What Google does pay attention to is how many clicks it takes to find you. It watches how easy people locate you, and once they do, how easily they move around. When they come back, can they type in your domain name without a lot of thought? Or is it something they get stuck on and have to Google you again? This strategy benefits you on both levels, ranking well in Google and solidifying your name with your customers.
Does TLD affect SEO?
TLD refers to top-level domains. For most people in business, they choose to do business as a .com. The other global TLDs are .org and .net.
The official list of top-level domains is maintained by the Internet Assigned Numbers Authority (IANA). While initially there were less than two hundred TLDs available for use, as of June 2019, that has grown to 1530. If you can get a .com, it’s your best course of action.
Overall, your domain name extension has no impact on your SEO ranking. The only exception is if you use a country-code top level domain. For example, a .uk would let your customers know you’re a United Kingdom company, and your website would be given higher priority for placement with UK searchers.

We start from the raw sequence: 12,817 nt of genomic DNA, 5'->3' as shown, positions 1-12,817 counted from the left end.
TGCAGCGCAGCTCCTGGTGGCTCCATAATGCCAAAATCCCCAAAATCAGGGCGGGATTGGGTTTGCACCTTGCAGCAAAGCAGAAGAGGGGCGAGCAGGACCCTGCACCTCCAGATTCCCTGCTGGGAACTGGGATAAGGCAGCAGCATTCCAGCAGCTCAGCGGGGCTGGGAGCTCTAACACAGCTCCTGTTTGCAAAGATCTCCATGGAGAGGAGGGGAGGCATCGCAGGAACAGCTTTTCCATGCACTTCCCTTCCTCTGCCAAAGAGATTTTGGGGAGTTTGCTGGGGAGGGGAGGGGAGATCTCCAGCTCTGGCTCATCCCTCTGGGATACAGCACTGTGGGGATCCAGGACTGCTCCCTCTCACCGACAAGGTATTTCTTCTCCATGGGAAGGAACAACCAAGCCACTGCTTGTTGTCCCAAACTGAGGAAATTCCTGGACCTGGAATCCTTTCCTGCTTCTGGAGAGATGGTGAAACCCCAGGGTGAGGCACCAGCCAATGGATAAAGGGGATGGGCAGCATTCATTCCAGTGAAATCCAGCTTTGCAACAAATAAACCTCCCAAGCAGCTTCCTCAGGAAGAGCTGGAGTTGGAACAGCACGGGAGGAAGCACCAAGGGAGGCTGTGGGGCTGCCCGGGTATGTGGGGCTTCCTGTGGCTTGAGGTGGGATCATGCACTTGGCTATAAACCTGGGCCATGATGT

While domain name extensions don’t have any bearing on SEO, they do impact how memorable your company is to your prospects and customers. You know this if you have a favorite site that ends with a domain name extension other than .com. How many times have you mistakenly typed it in with the .com? That can be hazardous to your business if your competition comes up instead.
Another word of warning is that .biz and .info started out with the best of intentions, but now they are most frequented by hard-core sellers. Because these domain name extensions were bought purposely for marketing and sales, they often have a negative connotation. And depending on who owned it before you purchased it, you might have to overcome a lot of negativity to make it a valuable domain name.
Does changing your domain name affect SEO?